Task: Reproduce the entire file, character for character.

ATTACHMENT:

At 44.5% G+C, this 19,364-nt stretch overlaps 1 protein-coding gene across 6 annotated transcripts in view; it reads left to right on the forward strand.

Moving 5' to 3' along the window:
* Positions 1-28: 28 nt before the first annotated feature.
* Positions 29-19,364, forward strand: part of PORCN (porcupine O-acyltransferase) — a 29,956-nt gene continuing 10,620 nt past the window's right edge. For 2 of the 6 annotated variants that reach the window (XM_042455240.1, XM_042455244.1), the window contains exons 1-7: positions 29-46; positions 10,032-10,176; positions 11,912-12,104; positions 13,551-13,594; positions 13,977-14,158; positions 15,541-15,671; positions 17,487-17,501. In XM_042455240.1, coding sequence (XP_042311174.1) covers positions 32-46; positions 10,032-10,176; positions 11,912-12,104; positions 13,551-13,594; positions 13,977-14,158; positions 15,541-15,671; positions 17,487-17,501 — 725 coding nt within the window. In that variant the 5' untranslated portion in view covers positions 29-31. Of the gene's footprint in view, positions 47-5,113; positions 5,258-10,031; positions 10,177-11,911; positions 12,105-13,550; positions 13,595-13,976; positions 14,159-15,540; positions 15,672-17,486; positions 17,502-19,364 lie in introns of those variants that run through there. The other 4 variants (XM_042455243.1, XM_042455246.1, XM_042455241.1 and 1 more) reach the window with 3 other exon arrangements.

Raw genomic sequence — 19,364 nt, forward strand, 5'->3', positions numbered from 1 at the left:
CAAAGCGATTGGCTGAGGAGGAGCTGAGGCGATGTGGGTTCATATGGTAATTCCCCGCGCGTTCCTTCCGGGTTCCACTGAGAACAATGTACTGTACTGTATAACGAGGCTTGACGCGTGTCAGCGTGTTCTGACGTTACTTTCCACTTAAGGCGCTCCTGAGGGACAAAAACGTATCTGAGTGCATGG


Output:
At 44.5% G+C, this 19,364-nt stretch overlaps 1 protein-coding gene across 6 annotated transcripts in view; it reads left to right on the forward strand.

Moving 5' to 3' along the window:
* Positions 1-28: 28 nt before the first annotated feature.
* Positions 29-19,364, forward strand: part of PORCN (porcupine O-acyltransferase) — a 29,956-nt gene continuing 10,620 nt past the window's right edge. For 2 of the 6 annotated variants that reach the window (XM_042455240.1, XM_042455244.1), the window contains exons 1-7: positions 29-46; positions 10,032-10,176; positions 11,912-12,104; positions 13,551-13,594; positions 13,977-14,158; positions 15,541-15,671; positions 17,487-17,501. In XM_042455240.1, coding sequence (XP_042311174.1) covers positions 32-46; positions 10,032-10,176; positions 11,912-12,104; positions 13,551-13,594; positions 13,977-14,158; positions 15,541-15,671; positions 17,487-17,501 — 725 coding nt within the window. In that variant the 5' untranslated portion in view covers positions 29-31. Of the gene's footprint in view, positions 47-5,113; positions 5,258-10,031; positions 10,177-11,911; positions 12,105-13,550; positions 13,595-13,976; positions 14,159-15,540; positions 15,672-17,486; positions 17,502-19,364 lie in introns of those variants that run through there. The other 4 variants (XM_042455243.1, XM_042455246.1, XM_042455241.1 and 1 more) reach the window with 3 other exon arrangements.

Raw genomic sequence — 19,364 nt, forward strand, 5'->3', positions numbered from 1 at the left:
CAAAGCGATTGGCTGAGGAGGAGCTGAGGCGATGTGGGTTCATATGGTAATTCCCCGCGCGTTCCTTCCGGGTTCCACTGAGAACAATGTACTGTACTGTATAACGAGGCTTGACGCGTGTCAGCGTGTTCTGACGTTACTTTCCACTTAAGGCGCTCCTGAGGGACAAAAACGTATCTGAGTGCATGG